Mitsubishi’s time at the top of the manufacturers’ championship table was ended by Toyota in Auckland; partly due to the Swede’s lowly fifth, but more a reflection on Tommi Mäkinen’s early bath.

Unwilling to wait for McRae to make his move, the Finn was out of the blocks and into the lead from the fourth stage. Toyota man Armin Schwarz was running behind the Mäkinen Mitsubishi and admitted the leader was earning his early advantage.

“We’ve seen a few of his tyre marks,” said Schwarz. “I think he’s a little bit on the edge.”

The leader at the end of day one was happy to see the back of the first six stages. Mäkinen said: “These were older stages, everybody knew these roads a little bit better – I haven’t been here since 1991. Tomorrow is better, new for everybody.”

Fastest on the first three stages of day two, Mäkinen looked to have found him mojo as the gap opened up last the 10-second mark.

Then, disaster. The 10th stage – Mahoe – was about as twisty as they come and not known as ‘Mini Motu’ for nothing. Mäkinen fell foul of a right-hander that was tighter than he’d noted.

“My fault,” he said, walking away from a ditched Lancer which looked largely undamaged, sitting on its side between the trees.

“This was not bad luck at all. This came from my mistake in the notes.”

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Photo: McKlein

From SS10 onwards, McRae was the point man.

Fast forward to the end of Motu a day later and Auriol couldn’t have been more on the money. He was second-fastest and 35 seconds behind.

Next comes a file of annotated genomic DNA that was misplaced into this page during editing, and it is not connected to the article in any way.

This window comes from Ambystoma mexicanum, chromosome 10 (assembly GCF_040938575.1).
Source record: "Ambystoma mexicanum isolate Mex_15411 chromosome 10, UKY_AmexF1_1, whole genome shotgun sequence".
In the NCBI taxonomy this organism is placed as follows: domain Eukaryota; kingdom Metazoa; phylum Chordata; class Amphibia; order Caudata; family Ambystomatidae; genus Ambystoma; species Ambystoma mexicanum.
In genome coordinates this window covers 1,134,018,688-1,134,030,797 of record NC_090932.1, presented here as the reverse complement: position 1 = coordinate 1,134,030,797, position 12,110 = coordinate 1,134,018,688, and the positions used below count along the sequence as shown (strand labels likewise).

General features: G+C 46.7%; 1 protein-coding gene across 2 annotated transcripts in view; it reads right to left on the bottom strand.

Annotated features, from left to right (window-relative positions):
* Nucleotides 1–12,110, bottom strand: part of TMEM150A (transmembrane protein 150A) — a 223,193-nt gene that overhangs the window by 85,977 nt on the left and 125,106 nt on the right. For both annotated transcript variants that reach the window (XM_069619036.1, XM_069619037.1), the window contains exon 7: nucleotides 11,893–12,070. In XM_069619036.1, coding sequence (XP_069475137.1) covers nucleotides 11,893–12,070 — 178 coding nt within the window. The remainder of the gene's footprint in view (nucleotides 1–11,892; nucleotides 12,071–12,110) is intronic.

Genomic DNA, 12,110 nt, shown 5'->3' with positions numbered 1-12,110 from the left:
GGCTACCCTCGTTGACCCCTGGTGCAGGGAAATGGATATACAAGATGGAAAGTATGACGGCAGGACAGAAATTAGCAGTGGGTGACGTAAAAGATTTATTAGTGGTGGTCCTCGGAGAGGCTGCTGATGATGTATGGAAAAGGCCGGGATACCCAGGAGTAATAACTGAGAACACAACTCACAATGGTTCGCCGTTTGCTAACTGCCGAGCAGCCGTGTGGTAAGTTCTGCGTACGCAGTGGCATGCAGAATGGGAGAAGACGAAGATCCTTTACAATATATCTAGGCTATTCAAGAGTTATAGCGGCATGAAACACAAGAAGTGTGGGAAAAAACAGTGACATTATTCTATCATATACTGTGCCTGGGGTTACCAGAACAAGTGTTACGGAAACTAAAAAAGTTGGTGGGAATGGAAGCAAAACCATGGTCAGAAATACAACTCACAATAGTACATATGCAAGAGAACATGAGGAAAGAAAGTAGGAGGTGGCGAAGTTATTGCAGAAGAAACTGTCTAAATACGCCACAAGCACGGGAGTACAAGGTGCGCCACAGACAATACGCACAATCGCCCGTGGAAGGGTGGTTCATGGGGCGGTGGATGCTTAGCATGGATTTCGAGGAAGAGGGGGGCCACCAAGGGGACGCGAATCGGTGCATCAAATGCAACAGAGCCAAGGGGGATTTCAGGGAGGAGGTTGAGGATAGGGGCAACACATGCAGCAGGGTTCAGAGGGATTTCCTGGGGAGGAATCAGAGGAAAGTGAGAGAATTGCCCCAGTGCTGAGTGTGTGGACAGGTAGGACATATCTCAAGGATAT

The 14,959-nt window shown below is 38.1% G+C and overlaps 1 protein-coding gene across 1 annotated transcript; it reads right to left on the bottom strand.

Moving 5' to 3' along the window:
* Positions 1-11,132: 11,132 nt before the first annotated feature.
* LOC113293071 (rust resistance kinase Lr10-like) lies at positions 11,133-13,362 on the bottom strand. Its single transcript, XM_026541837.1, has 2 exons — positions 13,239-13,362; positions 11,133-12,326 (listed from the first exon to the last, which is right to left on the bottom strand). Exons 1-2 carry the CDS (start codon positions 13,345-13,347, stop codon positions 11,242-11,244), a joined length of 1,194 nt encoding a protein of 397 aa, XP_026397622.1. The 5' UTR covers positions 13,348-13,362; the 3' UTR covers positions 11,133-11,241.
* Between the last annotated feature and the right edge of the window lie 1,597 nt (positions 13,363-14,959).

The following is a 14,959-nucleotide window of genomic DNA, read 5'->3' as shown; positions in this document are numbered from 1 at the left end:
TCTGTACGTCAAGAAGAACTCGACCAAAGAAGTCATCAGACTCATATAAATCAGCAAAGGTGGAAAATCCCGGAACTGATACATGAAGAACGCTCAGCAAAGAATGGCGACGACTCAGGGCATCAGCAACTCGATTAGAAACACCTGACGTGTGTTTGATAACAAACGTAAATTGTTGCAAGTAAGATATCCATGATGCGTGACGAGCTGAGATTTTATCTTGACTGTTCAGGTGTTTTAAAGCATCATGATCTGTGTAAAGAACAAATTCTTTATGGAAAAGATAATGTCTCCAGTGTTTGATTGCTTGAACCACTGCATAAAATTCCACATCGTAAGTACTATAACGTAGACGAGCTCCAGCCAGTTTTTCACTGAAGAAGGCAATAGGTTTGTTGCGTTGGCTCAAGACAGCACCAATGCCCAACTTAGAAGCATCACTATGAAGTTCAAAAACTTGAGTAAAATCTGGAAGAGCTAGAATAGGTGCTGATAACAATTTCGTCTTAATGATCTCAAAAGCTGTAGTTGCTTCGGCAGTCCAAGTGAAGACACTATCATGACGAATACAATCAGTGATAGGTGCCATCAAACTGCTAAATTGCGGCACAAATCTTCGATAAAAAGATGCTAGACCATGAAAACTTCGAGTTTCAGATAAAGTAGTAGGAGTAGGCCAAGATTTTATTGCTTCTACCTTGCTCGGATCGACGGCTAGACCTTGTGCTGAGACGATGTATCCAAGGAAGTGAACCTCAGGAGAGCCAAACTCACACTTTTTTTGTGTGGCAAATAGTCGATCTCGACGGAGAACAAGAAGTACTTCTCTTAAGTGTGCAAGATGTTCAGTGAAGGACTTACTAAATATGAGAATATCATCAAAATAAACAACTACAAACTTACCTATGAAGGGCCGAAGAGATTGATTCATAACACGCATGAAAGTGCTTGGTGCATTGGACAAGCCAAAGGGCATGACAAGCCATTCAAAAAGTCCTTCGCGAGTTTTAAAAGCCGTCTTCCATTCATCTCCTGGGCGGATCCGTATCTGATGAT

From then on, McRae’s priority was controling the gap. A frosty, icy start to the final day’s run through the Bay of Plenty over to Raglan and the famous Whaanga Coast on the road back up to Auckland could have provided a sting in the tail.

But it didn’t.

First on the road, McRae and co-driver Derek Ringer drove a perfectly measured final day to deliver a first win of the season.

“It’s good to equal Carlos’s record of three wins here,” said McRae at the finish, “but it would be even better to come back and beat it next year!”

Auriol was second, a result good enough to move him into the championship lead by one point from the absent Sainz. Toyota team-mates Juha Kankkunen and Schwarz ensured the rest of the top four would all be Celicas. While they had no answer to McRae’s speed, Toyota’s points haul was enough for it to move to the front of the makes’ races.

Colin boarded the plane north safe in the knowledge that another superlative Kiwi performance had been enough to play him into this year’s championship race. A similar result when the series returns down under for the Perth-based Rally Australia could be enough to take him to the top of the table.

A certain returning Spaniard is, however, likely to have a thing or two to say about that.


1 Colin McRae/Derek Ringer (Subaru Impreza 555) 5h33m06s
2 Didier Auriol/Denis Giraudet (Toyota Celica GT-Four) +44s
3 Juha Kankkunen/Nicky Grist (Toyota Celica GT-Four) +1m09s
4 Armin Schwarz/Klaus Wicha (Toyota Celica GT-Four) +1m44s
5 Kenneth Eriksson/Staffan Parmander (Mitsubishi Lancer RS-E3) +2m32s
6 François Delecour/Catherine François (Ford Escort RS Cosworth) +4m24s
7 ‘Possum’ Bourne/Tony Sircombe (Subaru Impreza 555) +8m55s
8 Neil Allport/Craig Vincent (Ford Escort RS Cosworth) +21m41s
9 Jorge Recalde/Martin Christie (Mitsubishi Lancer Evo II Gp N) +24m39s
10 Rui Madeira/Nuno Rodrigues da Silva (Mitsubishi Lancer Evo II Gp N) +25m10s


Thursday July 27: Auckland-Auckland, 6 stages (45.41 miles)
Friday July 28: Auckland-Rotorua, 11 stages (107.70 miles)
Saturday July 29: Rotorua-Rotorua, 9 stages (129.39 miles)
Sunday July 30: Rotorua-Auckland, 7 stages (66.01 miles)


SS1 Schwarz
SS2 Auriol
SS3 Schwarz
SS4-9 Mäkinen
SS10-33 McRae


Marcus Grönholm/Timo Rautiainen (Toyota Celica Turbo 4WD); engine SS8
Bruno Thiry/Stéphane Prévot (Ford Escort RS Cosworth); electronics SS9
Tommi Mäkinen/Seppo Harjanne (Mitsubishi Lancer RS-E3); accident SS9
Richard Burns/Robert Reid (Subaru Impreza 555); broken radiator SS18

Drivers’ championship points

1 Auriol 51
2 Sainz
= Kankkunen 50
4 McRae 40
5 Deleçour 36
6 Mäkinen
= Eriksson 28

Manufacturers’ championship points

1 Toyota 217
2 Mitsubishi 199
3 Subaru 193
4 Ford 169

Starters: 85
Finishers: 56
Next round: Telstra Rally Australia (September 15-18)